And "Paychex" employees depend on small to medium businesses.
Please base your comments on substantiated fact and experience or drag your sorry self to a more reactionary place than RSN!
 
 
+4 # bugbuster 2011-12-23 12:49
Paychex was big from the start back in the mid 80s. It used its size and resources to flood the market with slick, full-color advertising. Small local firms like ours, pioneers in cottage industry desktop computer-based payroll processing were blown out of the market. Our service was better, but we didn't have the glitz.
 
 
+2 # Italia47 2011-12-23 11:59
Damn straight, Matt Taibbi! No one hates these guys for being successful. We hate the greedy who live off the poor; we hate manipulators; cheats and liars! Should any of them ever happen to lose all their money, just see how fast those young chickies, they so proudly escort about town, take off like bats out of hell!
 
 
+6 # mclaire12 2011-12-23 12:24
When i was in my 20's 1/2 a century ago my then husband left me for a fashionista- with 2babies,no health insurance,an eviction notice ,and 10$10.00 bills. While he supported the children over the years i didnt get a nother dime, didnt want it, remarried,went into business, and he made $400 million with his 2ndwife. $400 million!! i am now moving to a retirement bldg. and when asked if he could contribute just a little he said no he was busy leaving for his island mansion with the 50 year old girl friend and had "lost in the stock market". My son calls him a "douchebag" and he cries about that. mclaire12
 
 
+3 # jwb110 2011-12-23 12:30
The concept of having "skin in the game" is really very interesting because in the long run when no 99% has any skin in the game they will have nothing to lose relative to the decisions they make. It can come down to a case of "why do I care one way or the other if the rich live or die, I have no skin in that game."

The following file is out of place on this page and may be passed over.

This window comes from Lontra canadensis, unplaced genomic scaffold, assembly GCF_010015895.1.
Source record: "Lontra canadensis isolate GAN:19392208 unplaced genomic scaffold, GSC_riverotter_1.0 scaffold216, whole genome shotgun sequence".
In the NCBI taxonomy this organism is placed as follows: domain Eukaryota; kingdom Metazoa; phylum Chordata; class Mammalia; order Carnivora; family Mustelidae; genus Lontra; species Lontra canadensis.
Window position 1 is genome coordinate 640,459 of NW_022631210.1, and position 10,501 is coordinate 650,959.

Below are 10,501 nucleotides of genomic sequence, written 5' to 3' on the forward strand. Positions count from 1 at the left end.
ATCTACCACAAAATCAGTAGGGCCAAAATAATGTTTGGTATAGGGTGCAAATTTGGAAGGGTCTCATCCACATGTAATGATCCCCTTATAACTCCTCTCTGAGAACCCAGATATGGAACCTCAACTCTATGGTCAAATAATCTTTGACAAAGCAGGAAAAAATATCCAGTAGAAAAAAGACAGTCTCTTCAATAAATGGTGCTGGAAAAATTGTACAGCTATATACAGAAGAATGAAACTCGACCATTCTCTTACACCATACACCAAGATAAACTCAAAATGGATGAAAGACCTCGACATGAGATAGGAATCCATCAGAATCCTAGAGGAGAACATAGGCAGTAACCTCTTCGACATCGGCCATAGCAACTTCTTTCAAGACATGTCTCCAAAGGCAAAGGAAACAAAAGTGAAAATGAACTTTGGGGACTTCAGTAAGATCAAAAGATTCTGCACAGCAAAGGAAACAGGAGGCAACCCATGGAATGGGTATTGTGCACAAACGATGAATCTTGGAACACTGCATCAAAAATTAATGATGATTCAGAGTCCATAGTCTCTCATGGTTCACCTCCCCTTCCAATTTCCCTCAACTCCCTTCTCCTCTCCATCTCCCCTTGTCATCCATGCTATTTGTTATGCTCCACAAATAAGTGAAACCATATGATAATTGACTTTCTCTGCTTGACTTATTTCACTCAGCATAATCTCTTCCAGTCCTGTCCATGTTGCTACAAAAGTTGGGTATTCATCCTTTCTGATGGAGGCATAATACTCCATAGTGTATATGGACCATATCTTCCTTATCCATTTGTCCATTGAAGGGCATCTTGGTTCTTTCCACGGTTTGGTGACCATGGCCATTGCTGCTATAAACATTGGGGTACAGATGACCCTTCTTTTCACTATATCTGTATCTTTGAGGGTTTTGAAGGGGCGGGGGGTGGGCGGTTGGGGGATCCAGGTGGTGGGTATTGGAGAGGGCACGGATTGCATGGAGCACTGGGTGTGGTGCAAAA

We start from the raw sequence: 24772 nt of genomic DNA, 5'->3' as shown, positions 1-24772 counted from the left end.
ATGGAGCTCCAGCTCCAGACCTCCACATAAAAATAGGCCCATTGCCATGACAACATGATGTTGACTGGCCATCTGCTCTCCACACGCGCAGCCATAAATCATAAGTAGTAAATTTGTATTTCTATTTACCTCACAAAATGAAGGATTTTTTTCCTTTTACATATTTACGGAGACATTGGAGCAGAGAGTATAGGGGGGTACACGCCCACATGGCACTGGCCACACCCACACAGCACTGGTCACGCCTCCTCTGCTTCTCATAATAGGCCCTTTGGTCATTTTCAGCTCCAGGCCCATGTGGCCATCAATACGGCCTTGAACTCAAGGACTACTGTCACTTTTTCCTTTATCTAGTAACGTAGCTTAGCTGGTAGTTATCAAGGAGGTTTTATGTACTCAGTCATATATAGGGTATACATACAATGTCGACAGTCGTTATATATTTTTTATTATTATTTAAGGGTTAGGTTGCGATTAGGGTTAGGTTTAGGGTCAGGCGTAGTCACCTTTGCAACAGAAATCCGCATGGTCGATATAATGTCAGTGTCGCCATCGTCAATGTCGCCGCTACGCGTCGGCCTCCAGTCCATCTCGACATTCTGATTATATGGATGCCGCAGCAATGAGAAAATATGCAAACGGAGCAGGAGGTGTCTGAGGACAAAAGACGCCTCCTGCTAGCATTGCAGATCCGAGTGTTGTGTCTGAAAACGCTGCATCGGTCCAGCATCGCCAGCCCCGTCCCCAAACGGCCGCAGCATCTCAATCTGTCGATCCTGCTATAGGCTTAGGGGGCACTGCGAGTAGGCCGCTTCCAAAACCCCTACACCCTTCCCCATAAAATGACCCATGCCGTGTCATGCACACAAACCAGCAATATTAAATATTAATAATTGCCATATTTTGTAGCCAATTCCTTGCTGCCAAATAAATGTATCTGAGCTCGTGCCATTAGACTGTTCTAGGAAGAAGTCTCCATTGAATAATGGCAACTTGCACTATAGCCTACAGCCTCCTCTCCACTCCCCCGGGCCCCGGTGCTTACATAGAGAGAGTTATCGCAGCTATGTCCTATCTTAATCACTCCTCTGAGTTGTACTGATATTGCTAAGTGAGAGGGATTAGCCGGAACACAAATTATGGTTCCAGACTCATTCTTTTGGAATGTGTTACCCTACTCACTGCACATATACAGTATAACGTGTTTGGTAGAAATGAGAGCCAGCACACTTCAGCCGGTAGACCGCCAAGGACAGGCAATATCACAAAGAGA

The 1% revel in being pariahs at this point but one day they may actually need something as simple as a glass of water and no one will have "skin in the game" and care if they die of thirst.
It is ONE game and when seen as such everybody plays. The 1% have made it two games. The second game , the one for the 99%, is a non-game. There is no joy in the game no matter how much "skin" you have in it.
History, lore, fables and the like give us an un-interrupted chronicle of how these things work out. Badly, as a rule. The rich may not need us at present. If they do, in future, they might consider how their present behavior will fill an empty glass.
 
 
+6 # DLT888 2011-12-23 12:38
Yup, what a bunch of spoiled brats these billionaires and millionaires are. They deserve a good smack. Karma will give it to them sooner or later.
 
 
+4 # Terrapin 2011-12-23 12:54
The only reason these Parasites are still alive is because the PIGS are too brainwashed to question WHY they are protecting their rich, fat, useless Asses.
OCCUPY EVERYTHING!